Is All of Life Suffering? ~ Daniel Scharpenburg

Via on Jul 22, 2013
Painting: David G Arenson ND
Painting: David G Arenson ND

The Buddha taught the four noble truths.

Briefly:

  • All of life is suffering.
  • The cause of suffering is attachment.
  • There is a way out of suffer
  • The way out of suffering is the eightfold path.

The First Noble Truth is essentially the foundation of all of Buddhist philosophy, so it’s worth scrutinizing further.

The Buddha said, “All that I teach is suffering and the way out of suffering.” Sounds like more of a life coach than religious teacher, doesn’t he?

I’ve heard these questions: Is all of life really suffering? Can that be true? Isn’t that a really negative way of looking at life?

I don’t know if you’ve met a lot of Buddhists, but we don’t tend to look at life in a really negative way. “All of life is suffering” does sound really negative. It makes it sound like Buddhists are all weird goth kids who sit around writing bad poetry about how sad they are or something, but this is not the case.

Obviously plenty of things in life are not suffering—hearing my children laugh, having my cat come sit with me when I meditate, and making love. All of these things are clearly not suffering.

So, what’s the deal? Did the Buddha tell us something that’s only partly true? Is the foundation of Buddhism shaky?

Suffering is a partially adequate word for it, of course. The connotations involve things not going the way we want them to, life not meeting our expectations. Suffering, in this context, represents not the pain of life, but the way our minds sometimes tend to make things worse.

If I lose my keys, that’s a problem, but if I start to get stressed out and frantic about the fact that I lost my keys, that makes the problem much worse than it was initially. That is what is meant by life is suffering. A better way to put it might be to say, we have a tendency to exacerbate our suffering. The Buddha taught, “How to stop exacerbating our suffering.”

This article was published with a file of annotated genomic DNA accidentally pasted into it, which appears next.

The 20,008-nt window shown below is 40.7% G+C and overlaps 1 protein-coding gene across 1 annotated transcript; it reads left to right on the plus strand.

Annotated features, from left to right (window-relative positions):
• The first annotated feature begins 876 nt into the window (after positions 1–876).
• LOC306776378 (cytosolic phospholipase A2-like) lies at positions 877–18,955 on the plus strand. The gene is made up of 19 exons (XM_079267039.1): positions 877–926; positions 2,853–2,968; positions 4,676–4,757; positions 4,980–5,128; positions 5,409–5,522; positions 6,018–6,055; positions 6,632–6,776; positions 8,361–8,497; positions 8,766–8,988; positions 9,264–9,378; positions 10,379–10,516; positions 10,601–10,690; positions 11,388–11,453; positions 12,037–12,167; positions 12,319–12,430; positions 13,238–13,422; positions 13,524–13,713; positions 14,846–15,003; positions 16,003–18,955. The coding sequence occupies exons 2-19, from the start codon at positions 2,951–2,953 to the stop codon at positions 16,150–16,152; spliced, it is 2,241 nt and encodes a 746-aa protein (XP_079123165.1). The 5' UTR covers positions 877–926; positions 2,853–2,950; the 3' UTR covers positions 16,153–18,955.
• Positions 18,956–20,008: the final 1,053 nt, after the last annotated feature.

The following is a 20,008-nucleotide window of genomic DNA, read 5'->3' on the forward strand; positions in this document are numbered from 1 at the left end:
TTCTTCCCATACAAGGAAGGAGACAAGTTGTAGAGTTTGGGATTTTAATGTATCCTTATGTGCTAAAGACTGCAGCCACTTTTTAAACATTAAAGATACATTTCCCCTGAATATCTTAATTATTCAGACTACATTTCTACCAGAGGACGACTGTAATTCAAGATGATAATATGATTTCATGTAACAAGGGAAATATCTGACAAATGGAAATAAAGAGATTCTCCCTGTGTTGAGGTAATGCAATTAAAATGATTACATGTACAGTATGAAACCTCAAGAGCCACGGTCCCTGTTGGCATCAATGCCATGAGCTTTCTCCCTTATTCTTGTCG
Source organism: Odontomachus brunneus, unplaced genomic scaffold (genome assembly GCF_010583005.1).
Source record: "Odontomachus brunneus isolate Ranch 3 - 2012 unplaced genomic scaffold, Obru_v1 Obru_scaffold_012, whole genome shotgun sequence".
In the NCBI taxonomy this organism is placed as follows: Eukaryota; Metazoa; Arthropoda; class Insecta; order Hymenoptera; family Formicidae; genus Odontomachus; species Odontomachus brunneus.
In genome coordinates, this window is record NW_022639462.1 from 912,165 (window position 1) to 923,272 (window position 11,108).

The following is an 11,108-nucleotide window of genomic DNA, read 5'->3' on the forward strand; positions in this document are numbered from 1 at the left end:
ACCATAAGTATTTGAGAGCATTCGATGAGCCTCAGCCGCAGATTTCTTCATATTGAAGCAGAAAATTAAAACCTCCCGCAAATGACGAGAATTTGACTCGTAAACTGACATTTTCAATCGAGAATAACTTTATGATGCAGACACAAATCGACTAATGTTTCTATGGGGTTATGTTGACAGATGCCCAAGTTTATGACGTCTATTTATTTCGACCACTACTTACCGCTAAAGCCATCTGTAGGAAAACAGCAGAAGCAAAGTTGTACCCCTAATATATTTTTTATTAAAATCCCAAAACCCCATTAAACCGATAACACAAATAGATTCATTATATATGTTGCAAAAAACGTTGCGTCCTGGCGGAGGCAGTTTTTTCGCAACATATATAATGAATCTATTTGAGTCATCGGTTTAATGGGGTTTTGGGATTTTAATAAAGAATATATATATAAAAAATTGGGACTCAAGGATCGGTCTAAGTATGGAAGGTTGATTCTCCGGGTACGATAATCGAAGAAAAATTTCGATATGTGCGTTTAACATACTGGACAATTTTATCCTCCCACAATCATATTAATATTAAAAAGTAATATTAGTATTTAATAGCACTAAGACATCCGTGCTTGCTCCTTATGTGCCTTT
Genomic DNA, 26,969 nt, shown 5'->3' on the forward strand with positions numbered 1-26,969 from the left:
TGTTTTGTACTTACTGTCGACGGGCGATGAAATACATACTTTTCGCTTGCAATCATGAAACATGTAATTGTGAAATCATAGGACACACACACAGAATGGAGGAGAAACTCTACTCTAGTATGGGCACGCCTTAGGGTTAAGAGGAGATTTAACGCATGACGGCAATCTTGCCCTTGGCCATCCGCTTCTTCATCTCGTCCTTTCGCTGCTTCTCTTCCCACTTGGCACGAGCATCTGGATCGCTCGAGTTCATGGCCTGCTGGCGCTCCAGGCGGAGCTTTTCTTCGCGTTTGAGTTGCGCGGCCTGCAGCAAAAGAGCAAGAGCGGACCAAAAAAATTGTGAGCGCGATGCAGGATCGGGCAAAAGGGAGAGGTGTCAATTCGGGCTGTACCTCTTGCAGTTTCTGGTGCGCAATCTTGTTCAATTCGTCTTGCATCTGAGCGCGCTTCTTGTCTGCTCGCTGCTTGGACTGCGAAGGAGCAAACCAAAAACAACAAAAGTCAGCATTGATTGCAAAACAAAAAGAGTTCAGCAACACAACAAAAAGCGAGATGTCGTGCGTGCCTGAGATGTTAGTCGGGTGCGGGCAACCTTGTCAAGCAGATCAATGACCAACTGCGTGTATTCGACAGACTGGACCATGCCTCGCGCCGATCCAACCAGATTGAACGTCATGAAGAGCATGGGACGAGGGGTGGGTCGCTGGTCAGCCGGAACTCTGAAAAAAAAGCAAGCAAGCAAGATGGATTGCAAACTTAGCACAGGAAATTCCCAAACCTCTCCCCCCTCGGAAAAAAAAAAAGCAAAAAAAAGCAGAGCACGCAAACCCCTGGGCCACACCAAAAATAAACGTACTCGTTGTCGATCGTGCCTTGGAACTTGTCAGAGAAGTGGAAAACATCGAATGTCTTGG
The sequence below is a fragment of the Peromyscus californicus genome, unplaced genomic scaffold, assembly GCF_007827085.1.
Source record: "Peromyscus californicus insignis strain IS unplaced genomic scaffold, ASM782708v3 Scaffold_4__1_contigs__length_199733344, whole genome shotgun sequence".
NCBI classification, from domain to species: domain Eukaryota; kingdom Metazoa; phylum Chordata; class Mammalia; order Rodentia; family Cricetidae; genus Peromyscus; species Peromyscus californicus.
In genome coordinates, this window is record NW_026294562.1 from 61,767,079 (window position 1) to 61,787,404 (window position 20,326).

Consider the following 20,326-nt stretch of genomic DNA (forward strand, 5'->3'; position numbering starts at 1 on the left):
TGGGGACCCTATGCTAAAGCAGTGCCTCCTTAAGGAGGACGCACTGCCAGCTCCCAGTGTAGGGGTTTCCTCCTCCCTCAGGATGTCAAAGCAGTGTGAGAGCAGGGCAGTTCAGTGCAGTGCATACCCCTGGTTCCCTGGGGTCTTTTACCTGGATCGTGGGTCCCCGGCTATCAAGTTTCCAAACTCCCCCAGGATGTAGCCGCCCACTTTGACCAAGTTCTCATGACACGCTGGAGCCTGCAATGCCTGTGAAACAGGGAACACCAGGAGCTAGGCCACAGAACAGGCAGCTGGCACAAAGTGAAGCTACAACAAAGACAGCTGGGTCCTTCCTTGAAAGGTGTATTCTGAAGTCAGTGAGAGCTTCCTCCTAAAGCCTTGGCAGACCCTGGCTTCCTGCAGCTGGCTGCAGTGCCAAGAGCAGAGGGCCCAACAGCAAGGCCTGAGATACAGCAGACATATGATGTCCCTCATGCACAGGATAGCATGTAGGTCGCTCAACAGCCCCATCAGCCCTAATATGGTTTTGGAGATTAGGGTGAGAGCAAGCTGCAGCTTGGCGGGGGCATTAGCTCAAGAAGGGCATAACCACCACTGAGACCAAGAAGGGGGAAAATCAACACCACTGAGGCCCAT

We have to remember an important thing. The Buddha didn’t use the word, “suffering.” He couldn’t have, because he didn’t speak English. He spoke a language called Pali and the word he used was dukkha. We only use the word suffering because that was the original translation the first time someone translated a Buddhist text into English.

So, what does dukkha mean? It’s been translated as suffering, or stressful, or unsatisfactory. The way I see it, those terms have the some problems.

What does dukkha really mean?

It has several connotations in the original language. It can mean suffering, but it can also mean always changing, or impermanent.

Imagine if the original translation was “all of life is change” instead of “all of life is suffering.”

Things change all the time and many things change that we wish wouldn’t. Some change is good and some is bad, but change happens whether we like it or not. People do struggle with this. It’s the most obvious in the way that people try to avoid aging since aging is a sure sign of impermanence. As we get older, we have a constant reminder that things are always changing. Some people handle this well and some don’t.